The very reason that people are attracted to Bitcoin in the first place is that they yearn for instant, pseudonymous value transfer. Bitcoin Gold lives up to that ideal. If it doesn’t end up permanently canceled, BTG could alter the mechanics of mining by removing the power of ASICs and bringing more people to the network by freeing the bitcoin network from the clutches of the large corporations who sell the product. By stripping these companies of that power, they will further democratize the currency, placing it in the hands of anyone who is savvy and dedicated enough to mine its transactions.
It is already a rewarding prospect for those working for bitcoin as one percent of all cryptocurrency tokens that are mined prior to the blockchain going public would be used to pay the bitcoin gold development team.
Last week, it had been announced that Bitcoin Gold would issue daily updates and add replay protection, two features that would refine the existing bitcoin formula. In a statement, the people at Bitcoin clarified the mission statement behind the new protection, writing, “In order to ensure the safety of the Bitcoin ecosystem, Bitcoin Gold has implemented full replay protection, an essential feature that protects users’ coins from being spent unintentionally.”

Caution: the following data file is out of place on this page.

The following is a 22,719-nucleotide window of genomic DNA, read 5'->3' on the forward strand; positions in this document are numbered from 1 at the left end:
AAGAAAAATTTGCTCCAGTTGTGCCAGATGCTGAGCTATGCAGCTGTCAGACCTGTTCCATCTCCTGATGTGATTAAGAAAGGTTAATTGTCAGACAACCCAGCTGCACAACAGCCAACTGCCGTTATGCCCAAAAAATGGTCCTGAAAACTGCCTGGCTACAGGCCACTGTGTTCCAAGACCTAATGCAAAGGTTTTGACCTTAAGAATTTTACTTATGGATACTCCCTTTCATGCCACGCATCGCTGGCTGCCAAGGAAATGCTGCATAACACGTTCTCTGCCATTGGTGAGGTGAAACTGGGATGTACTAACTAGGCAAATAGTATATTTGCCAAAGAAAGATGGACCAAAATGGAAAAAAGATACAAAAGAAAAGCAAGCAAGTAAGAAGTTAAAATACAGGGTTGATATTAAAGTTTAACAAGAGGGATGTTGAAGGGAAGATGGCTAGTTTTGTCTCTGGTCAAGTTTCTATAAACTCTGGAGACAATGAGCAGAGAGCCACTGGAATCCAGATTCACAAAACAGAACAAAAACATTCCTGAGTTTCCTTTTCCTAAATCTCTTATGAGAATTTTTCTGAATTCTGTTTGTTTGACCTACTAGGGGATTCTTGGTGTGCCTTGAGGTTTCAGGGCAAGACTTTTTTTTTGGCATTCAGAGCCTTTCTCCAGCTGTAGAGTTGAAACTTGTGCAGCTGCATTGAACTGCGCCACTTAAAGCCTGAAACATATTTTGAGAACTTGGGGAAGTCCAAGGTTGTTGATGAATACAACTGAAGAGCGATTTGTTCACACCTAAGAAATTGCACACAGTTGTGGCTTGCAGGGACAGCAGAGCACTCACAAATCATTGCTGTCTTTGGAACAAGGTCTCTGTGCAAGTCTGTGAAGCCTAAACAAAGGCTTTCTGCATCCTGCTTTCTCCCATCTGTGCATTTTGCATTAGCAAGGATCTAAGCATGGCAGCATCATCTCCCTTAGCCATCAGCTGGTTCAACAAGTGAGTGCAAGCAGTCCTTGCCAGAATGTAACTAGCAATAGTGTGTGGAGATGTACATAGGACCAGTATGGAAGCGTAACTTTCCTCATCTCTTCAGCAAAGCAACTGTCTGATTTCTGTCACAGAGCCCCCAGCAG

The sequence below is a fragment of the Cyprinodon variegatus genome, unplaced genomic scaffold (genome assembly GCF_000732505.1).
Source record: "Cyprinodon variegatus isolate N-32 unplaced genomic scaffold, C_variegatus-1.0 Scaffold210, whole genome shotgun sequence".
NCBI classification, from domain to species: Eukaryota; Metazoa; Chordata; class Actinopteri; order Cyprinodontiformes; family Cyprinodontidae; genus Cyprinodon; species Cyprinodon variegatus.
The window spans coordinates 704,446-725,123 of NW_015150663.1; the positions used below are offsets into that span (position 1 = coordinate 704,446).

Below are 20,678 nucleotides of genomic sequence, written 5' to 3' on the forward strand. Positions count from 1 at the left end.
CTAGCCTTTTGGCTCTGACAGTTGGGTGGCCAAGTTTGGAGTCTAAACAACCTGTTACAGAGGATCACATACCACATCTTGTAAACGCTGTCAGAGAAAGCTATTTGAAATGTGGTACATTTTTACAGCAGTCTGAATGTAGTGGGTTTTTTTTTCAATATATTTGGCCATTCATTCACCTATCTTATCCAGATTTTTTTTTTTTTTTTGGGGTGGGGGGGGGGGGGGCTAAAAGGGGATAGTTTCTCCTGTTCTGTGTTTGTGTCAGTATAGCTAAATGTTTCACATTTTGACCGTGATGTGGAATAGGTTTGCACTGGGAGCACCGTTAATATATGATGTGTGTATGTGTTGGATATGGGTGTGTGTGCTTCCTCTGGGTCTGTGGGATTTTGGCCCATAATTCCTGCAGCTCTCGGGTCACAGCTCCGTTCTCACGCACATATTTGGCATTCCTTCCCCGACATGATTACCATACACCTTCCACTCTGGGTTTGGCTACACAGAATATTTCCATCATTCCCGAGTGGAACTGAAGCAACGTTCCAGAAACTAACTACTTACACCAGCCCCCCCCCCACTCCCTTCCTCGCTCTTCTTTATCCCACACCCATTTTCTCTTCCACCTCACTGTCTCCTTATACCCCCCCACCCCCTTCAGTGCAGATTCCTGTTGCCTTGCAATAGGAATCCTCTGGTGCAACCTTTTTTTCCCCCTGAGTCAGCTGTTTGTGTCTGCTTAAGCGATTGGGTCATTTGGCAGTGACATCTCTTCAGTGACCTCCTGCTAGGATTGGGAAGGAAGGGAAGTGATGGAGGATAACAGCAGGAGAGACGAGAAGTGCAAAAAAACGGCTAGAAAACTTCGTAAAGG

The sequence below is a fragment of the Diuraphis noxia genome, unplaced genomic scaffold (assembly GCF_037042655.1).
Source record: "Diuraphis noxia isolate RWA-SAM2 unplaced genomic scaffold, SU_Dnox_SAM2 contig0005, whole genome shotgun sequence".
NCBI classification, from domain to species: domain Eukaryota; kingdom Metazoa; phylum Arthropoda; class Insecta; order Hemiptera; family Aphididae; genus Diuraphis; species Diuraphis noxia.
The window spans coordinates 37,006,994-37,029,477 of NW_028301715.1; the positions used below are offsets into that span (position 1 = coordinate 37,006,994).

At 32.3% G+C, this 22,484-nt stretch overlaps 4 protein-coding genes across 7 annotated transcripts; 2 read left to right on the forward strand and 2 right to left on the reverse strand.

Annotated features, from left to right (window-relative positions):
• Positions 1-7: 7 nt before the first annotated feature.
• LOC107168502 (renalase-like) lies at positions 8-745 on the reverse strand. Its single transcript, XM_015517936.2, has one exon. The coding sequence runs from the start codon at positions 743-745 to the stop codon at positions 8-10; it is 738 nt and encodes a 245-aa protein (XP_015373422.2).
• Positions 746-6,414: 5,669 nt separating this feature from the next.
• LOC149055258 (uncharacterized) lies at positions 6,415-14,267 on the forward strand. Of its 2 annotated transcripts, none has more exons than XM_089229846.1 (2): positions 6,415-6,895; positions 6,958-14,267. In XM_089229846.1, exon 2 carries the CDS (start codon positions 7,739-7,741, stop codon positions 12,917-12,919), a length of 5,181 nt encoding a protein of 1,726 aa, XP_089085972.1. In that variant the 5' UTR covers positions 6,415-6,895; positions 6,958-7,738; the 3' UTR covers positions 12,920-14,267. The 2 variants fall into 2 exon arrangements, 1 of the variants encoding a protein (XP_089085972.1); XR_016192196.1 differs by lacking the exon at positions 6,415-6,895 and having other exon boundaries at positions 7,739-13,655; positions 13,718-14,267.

It was a bold move and one that could have made the crypto-community feel more comfortable with the transition. By promising this protection, they were sending a strong message that there was no need to fear that any fraud would occur with transactions running through dual chains. Furthermore, funds would be more easily redeemable from wallets and/or exchanges that accept cryptocurrency. It’s hard to say what wallets would support bitcoin gold, but chances are, if they accept other variants of bitcoin, they would accept bitcoin gold as well.
So far, the only notable holdout is the Coinbase exchanges which say that they cannot support BTG because its developers haven’t shared the code with the public. In a post, Coinbase said, “This is a major security risk.” But odds are that even these kinks could be worked out in due time. And with support coming from Hong Kong and beyond, BTG would certainly prove out to be a valuable commodity. Here’s hoping the crypto-community and the Bitcoin creators can reach a resolution for the sake of bitcoin futures.
About the author
Sam Bocetta is a freelance journalist specializing in U.S. diplomacy and national security, with emphases on technology trends in cyberwarfare, cyberdefense, and cryptography. He is a retired defense analyst for the Navy, a former consultant at Baird Capital’s U.S. Private Equities division, and currently an independent journalist for Gun News Daily. Through Lakeview Capital, he also cultivates funding for promising defense projects — usually in naval ballistics and/or encryption applications.